The post, tellingly titled “Stupid, stupid xBox,” ridiculed Microsoft for misunderstanding the modern video game marketplace.
“My gripe is that, as usual, Microsoft has jumped its own shark and is out stomping through the weeds planning and talking about far-flung future strategies in interactive television and original programming partnerships with big, dying media companies, when their core product, their home town is on fire, their soldiers, their developers, are tired and deserting, and their supply lines are broken,” Brown said.
The “original programming partnerships” Brown referred to are part of Microsoft’s plans to broaden the Xbox brand past video game content exclusively into other forms of “interactive content” and home entertainment -- something the company elaborated on earlier this week, when it announced its newly minted Xbox entertainment studio in Los Angeles.
But Brown insisted that his “gripe” is not with Microsoft’s plan to focus on “broader content/entertainment business” for its “living-room-connected device”; rather, he suggested Microsoft has basically shot itself in the foot by creating an inhospitable ecosystem for game developers.
While companies like Apple, Google (NASDAQ:GOOG), and Valve have all created relatively simple distribution platforms and easily available software development kits (SDKs) for prospective game makers, Microsoft has rested on the laurels of its early success -- charging exorbitant licensing and marketing fees that push all but the most powerful game companies like Activision Blizzard (NASDAQ:ATVI), Electronic Arts (NASDAQ:EA) and Ubisoft (EPA:UBI) out of the premium console gaming market. The console’s “creaky, slow and full-of-shit” user interface, meanwhile, has made access to much of the device’s most interesting content more of a chore than a form of entertainment, once again undermining what he sees as a potentially vibrant ecosystem for creative and artistically driven game development today.
"Microsoft," Brown said, "you are idiotic to have ceded not just indie game developers but also a generation of loyal kids and teens to making games for other people's mobile devices.
“Because these two critical issues -- user experience and indie content -- are not nearly in order, and I see big investments in future interactive content happening, as well as idiotic moves to limit used games or put harder content protection into place than exists in mobile or tablets – 'I' predict massive failure and losses here," he concluded.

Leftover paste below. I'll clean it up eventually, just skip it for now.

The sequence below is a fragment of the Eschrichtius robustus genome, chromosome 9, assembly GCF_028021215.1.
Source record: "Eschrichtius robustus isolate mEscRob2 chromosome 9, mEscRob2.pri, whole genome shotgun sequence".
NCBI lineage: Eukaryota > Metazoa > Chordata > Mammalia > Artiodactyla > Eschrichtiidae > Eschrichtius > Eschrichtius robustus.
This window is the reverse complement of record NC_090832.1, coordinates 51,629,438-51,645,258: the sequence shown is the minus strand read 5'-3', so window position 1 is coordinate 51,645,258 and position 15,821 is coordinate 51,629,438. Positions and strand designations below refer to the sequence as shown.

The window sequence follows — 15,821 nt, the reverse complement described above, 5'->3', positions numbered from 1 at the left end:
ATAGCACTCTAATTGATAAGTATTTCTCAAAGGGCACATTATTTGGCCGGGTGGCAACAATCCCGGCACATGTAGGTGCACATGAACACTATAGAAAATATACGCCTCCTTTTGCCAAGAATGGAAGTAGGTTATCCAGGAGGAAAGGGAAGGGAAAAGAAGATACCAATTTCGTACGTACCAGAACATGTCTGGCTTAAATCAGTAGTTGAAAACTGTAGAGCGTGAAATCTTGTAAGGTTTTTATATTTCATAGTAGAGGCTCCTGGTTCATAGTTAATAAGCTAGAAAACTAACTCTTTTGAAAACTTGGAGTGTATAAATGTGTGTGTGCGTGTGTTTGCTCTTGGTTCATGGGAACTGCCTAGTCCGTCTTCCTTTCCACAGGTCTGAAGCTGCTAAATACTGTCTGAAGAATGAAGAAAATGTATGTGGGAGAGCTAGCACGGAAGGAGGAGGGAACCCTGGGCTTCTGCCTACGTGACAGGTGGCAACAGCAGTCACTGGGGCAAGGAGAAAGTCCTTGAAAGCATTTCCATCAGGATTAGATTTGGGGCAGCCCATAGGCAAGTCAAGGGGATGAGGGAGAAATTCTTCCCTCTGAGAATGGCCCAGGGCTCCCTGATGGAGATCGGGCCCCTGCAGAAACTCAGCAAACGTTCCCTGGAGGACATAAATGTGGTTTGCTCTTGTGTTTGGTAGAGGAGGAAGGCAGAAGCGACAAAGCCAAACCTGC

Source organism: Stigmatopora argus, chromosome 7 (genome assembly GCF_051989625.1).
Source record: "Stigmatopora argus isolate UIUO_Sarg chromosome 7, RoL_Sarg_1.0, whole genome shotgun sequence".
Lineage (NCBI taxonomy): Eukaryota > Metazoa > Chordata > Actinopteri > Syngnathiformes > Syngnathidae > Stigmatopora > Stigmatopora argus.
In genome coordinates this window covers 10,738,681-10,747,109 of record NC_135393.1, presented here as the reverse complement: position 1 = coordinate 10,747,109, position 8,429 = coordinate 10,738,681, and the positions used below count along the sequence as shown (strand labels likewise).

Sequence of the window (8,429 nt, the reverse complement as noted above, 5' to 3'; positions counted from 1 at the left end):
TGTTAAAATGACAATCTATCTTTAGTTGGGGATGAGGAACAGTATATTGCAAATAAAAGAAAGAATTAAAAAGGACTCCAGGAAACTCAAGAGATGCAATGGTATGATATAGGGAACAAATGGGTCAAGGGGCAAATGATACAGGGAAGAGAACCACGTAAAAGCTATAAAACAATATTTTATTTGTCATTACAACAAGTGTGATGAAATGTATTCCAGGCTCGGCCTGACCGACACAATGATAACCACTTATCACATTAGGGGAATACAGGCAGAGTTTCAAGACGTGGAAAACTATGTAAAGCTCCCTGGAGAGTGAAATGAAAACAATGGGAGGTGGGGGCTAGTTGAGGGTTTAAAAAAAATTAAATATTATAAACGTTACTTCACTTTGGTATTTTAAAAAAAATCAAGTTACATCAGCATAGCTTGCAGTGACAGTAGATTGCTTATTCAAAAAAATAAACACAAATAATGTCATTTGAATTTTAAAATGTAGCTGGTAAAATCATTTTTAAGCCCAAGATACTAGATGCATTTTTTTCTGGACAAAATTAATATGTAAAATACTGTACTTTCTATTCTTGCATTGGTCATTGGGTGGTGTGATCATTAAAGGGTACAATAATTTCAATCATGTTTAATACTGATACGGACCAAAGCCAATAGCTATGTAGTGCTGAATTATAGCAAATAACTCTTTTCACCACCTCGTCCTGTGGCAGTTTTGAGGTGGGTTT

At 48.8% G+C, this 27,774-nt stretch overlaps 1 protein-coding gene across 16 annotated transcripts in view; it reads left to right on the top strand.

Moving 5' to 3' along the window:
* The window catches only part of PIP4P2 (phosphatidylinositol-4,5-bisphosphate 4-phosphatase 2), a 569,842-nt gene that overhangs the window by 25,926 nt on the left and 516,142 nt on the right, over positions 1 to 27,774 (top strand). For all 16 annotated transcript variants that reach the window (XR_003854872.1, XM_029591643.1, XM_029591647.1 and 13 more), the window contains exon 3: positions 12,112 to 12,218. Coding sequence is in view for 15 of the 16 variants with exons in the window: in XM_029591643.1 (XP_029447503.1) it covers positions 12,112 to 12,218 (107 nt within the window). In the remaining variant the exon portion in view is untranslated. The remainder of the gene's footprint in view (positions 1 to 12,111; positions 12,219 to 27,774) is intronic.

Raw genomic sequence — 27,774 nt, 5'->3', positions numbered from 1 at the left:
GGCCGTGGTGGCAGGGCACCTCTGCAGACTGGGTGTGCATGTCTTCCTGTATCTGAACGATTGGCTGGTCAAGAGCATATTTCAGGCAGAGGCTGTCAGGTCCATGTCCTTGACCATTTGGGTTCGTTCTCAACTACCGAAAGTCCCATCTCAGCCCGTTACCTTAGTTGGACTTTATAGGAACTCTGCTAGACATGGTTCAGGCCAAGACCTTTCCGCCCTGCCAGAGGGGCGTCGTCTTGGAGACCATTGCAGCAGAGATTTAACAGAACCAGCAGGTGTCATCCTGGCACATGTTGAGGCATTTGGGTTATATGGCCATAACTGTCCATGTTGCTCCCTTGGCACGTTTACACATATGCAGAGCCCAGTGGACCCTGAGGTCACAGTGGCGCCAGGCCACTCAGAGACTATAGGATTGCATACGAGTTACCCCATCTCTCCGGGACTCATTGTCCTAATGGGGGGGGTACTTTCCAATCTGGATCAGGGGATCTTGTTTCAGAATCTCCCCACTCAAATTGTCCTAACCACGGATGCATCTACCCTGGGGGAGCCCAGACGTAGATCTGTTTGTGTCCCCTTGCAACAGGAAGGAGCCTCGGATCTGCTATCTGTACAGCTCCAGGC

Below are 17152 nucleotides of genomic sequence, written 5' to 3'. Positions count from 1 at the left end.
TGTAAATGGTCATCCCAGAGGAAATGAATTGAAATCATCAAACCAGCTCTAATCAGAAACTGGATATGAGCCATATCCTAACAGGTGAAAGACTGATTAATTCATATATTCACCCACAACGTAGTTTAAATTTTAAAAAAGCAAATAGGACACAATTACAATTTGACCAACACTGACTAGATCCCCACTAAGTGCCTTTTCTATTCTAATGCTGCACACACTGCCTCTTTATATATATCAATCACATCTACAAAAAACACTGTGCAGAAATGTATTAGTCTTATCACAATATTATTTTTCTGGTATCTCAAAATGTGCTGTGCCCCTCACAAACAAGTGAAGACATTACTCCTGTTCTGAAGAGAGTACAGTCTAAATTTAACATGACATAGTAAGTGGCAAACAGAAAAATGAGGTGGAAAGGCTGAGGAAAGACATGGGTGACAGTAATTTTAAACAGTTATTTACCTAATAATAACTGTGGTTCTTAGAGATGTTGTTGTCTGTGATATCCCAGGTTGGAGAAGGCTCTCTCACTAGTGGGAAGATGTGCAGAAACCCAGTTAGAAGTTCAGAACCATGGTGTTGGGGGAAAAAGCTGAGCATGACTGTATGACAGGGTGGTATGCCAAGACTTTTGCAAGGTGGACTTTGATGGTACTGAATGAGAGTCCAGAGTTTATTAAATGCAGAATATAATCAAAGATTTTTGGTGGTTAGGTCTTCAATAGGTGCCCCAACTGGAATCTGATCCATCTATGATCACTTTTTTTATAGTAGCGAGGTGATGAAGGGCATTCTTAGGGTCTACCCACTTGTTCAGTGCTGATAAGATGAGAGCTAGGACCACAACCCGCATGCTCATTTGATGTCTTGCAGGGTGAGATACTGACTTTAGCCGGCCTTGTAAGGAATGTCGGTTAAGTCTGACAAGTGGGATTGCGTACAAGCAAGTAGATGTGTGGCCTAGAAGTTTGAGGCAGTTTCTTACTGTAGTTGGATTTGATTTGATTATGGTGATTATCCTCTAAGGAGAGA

Brown did not spare Microsoft’s main competitors, Sony (NYSE:SNE) and Nintendo (PINK:NTDOY), from equal condemnation, however. Really, he attributed any of Microsoft’s relative success in capturing the market for the previous generation of game consoles to the “stumbling failures” of its two rivals, suggesting that all three of the major console developers suffer from “a complete lack of tactical versus strategic understanding of the long game of the living room,” which leaves them unprepared for looming competition.
“Apple, if it chooses to do so, will simply kill Playstation, Wii U and xBox by introducing an open 30 [percent]-cut app/game ecosystem for Apple TV,” Brown said. “I already make a lot of money on iOS – I will be the first to write apps for Apple TV when I can, and I know I’ll make money.”
Brown left Microsoft in 1999, so his perspective might be less insider-y than he’d like to think. But his criticisms are hardly unique; many a game developer has taken issue with console makers’ stringent policies on everything from used game sales to the high barriers of entry they create to making and buying games alike.
In the next console generation expected to come out some time this year, the startup OUYA has already reconfigured its console’s production cycle plans to mirror those of more popular consumer electronics like smartphones and tablets. It may not be able to offer the same quality of games as the next PlayStation or Xbox console, but lower prices for gamers and game developers alike are hard to resist.